Civil society organizations (CSOs), particularly non-governmental organizations (NGOs), play a prominent role in conflict-affected and fragile states. In the absence of capable or credible public institutions, the development community relies heavily on CSOs to reach the poor. Despite this reliance, there is weak understanding about CSOs and how to engage them more effectively. This report reached the following conclusions based on case studies of three African countries.
Socio-political context affects the ways in which citizens, CSOs and states interact. The three country cases represent different stages on a conflict to peace continuum, with distinct challenges for CSOs. In Angola, extensive donor presence during the conflict has led to a burgeoning yet uncoordinated landscape of CSOs dominated by high capacity international non-governmental organizations (INGOs). Development projects have created a wide range of community-based organizations (CBOs). In areas with less NGO presence, mass party organizations and religious groups are the main organizational structures. Citizens in Guinea Bissau are compensating for a perpetually weak state by creating CBOs in response to specific problems. A number of NGOs, mostly national, support these CBOs on a project-byproject basis, but lack necessary resources and capacity to ensure institutional development and
sustainability. Poor governance has reduced donor investments but has also shifted resources from the state to CSOs. In Togo, a repressive state and drastic donor cutbacks have created a situation where neither government nor civil society are able to provide minimal social services. Lack of oversight has enabled fraudulent NGOs to take advantage of poor communities.
CSOs play different roles in conflict-affected and fragile states than in other countries. When public services have broken down due to conflict or a weak public sector, NGOs, religious groups, and other CSOs become more important providers of basic social services, in contrast to advocacy and governance work. The latter is generally distrusted by governments, who often try to regulate and control these activities. Communities deprived of basic services too may attach lower priority to advocacy and governance efforts. Nevertheless, CSOs do have important governance functions. First, they improve governance from the bottom-up by creating partnerships between CBOs and local governments. Second, CSOs introduce more participatory approaches to community-level decision-making. Third, CSOs can play a stabilizing and mediating role in reducing conflict.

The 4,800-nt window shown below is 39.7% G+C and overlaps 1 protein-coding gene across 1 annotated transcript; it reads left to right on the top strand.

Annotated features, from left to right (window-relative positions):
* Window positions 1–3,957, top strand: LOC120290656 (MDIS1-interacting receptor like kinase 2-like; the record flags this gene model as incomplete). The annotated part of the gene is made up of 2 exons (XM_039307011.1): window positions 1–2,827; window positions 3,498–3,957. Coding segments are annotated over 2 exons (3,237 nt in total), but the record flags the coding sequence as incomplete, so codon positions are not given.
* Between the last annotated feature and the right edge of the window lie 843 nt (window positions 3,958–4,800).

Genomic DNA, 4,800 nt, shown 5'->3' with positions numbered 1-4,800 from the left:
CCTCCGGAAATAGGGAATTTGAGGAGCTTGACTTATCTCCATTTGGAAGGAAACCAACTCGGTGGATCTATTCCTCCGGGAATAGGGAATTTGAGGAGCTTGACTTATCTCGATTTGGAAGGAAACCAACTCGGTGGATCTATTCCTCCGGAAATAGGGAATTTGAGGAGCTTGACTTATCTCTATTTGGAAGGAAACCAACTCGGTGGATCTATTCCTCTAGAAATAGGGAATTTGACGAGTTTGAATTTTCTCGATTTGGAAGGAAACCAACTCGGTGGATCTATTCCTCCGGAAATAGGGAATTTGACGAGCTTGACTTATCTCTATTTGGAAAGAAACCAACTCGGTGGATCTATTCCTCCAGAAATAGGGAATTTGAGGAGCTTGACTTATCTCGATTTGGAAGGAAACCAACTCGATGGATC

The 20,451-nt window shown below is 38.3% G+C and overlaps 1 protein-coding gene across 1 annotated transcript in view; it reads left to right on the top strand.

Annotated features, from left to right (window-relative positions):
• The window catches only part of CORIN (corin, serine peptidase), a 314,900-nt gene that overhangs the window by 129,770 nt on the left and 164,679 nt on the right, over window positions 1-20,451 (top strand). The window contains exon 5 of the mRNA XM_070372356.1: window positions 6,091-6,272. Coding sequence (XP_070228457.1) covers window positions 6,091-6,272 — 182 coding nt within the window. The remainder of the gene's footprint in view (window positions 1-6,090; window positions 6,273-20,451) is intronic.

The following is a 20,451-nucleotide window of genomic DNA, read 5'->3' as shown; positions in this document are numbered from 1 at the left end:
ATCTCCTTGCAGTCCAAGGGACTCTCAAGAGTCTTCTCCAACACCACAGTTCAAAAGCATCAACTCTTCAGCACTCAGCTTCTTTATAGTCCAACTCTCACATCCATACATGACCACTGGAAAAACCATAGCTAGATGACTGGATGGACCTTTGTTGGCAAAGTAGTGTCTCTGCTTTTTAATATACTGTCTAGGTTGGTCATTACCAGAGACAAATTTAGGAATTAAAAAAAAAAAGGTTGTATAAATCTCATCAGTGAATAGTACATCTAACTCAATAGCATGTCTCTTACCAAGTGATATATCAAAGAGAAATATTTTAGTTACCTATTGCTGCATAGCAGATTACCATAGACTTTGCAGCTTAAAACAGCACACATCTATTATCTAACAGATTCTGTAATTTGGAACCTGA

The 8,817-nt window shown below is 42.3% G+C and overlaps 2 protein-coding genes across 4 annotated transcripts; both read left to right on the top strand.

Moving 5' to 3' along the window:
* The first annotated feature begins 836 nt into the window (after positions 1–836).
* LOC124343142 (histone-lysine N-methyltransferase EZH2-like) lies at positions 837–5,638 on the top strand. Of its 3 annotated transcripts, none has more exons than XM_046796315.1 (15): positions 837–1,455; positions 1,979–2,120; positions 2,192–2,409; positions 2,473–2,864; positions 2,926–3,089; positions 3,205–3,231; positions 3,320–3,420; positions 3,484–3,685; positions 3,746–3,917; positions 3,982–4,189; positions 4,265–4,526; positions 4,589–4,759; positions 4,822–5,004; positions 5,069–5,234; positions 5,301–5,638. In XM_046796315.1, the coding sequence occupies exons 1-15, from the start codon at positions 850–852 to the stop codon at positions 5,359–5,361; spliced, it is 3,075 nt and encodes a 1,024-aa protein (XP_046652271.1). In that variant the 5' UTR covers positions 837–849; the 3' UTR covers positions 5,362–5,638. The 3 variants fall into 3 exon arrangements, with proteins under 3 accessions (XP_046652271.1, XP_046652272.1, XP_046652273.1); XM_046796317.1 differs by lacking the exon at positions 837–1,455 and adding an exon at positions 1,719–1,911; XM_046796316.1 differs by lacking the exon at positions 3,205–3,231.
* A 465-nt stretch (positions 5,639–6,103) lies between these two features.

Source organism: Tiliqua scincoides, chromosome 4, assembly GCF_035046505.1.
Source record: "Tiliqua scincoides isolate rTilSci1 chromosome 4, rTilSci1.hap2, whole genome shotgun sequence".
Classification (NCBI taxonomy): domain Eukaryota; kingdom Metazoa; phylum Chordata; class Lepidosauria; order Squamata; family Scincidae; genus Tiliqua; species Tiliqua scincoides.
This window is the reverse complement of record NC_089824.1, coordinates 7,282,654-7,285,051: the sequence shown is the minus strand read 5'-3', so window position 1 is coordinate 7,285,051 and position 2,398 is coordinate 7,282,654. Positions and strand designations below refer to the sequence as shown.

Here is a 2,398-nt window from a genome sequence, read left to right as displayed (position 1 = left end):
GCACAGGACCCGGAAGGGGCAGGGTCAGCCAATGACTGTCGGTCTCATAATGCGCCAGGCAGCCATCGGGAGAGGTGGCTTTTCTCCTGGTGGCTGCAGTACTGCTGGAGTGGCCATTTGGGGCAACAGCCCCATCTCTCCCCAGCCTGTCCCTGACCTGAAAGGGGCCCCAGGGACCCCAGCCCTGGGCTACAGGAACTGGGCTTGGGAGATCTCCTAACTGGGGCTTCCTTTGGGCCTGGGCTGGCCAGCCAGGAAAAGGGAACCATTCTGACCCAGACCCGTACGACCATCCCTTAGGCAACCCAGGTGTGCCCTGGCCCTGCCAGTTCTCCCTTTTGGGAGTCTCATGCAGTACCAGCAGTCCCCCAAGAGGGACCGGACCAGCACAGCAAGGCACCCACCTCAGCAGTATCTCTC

Engagement with CSOs by donors and other development partners has been largely fragmented and short-term, and has not promoted institutional development. Donors heavily influence the dynamics between CSOs, governments, and citizens with the way that they engage with CSOs. Donor preferences for financing CSOs on a project-by-project basis gives these organizations limited opportunities for developing capacity, specialization, strategic planning, and long-term investments in beneficiary communities. This is particularly difficult in the fluid and quickly changing development environment of conflict-affected and fragile states. Competition over scarce resources has led CSOs to become donor-driven with their accountability focused upward to donors rather than downward to citizens. Weak networks do not provide the necessary coordination, cross-fertilization, and internal accountability mechanisms. Weak accountability mechanisms can enable the emergence of fraudulent CSOs, but also of CSOs with exclusionary practices such as differential treatment based on ethnicity, religion or political affiliations. Donors have not provided sufficient funding to support overhead costs of CSOs and CSO networks.
CSO dynamics change in the transition out of conflict. The transition poses new challenges, both in terms of CSO-government relations, and the new skills and capacities that CSOs need to function in a changing environment. First, as conflicts end and public institutions gradually recover, the dynamics between citizens, CSOs, and government institutions change and new sources of friction may emerge.